Droning On: The answer to Rand Paul’s Question is a Qualified YES!

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Rand Paul provided a valuable service to the American Public by filibustering on the issue of the Constitutionality of using drones against American citizens on American soil. To my mind, this is a non-issue but Paul’s filibuster at least started the national conversation and went a long way toward pinning the White House down to a specific answer.

Logically the answer is YES, the use of a drone against a terrorist, American citizen or not, is perfectly appropriate under the right circumstances.

Circumstances?

A drone strike is simply a high-tech version of deadly force. Every day law enforcement is forced to use deadly force against criminals and if there ever was a criminal who needed to die it is the terrorist who would think nothing of using deadly force against innocent civilians (which is the core definition of “terrorist”).

Because a drone has much more potential of creating collateral damage than say a SWAT team, Drone operations should be used only in areas where the possibility of collateral damage is minimal to non-existent; just as it is with SWAT teams who are always cautious of even taking a shot with a conventional weapon if there exists even a minimal chance of other people being hurt or killed.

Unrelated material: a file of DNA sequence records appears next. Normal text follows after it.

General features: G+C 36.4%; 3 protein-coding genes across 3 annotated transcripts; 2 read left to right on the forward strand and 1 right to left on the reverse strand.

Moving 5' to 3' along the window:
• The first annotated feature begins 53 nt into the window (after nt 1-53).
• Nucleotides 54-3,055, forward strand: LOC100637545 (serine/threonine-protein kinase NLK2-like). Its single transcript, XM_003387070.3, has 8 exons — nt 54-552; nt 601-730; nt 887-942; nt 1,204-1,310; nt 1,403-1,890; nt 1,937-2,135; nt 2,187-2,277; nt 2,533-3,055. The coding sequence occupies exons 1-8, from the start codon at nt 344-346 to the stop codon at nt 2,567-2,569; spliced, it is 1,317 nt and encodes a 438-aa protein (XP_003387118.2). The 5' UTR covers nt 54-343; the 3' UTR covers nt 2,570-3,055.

Just because the hypothetical terrorist in Paul’s filibuster is an American citizen there is NO reason to suppose that there was a lack of a thorough investigation and close surveillance of the subject. Most of us may have lost all confidence in the Federal Government for one reason or another but there is no valid reason to believe the conspiracy theories that assume that the Federal government will authorize a “HIT” on an innocent citizen or that a SWAT team or a drone will be called in to execute a person for no valid legal reason.

A final thought, if the hypothetical American terrorist in question is actually working with a regime that is a declared (or self-declared) enemy of the United States, he or she has in fact renounced his or her American citizenship and may be found guilty of Treason by “adhering to an enemy of the United States by offering that enemy aid and comfort.” (That is part of the legal definition of Treason.)

Reference:

The New American: “Treason, Defined and Enforced”

Legal Dictionary: “Deadly Force”

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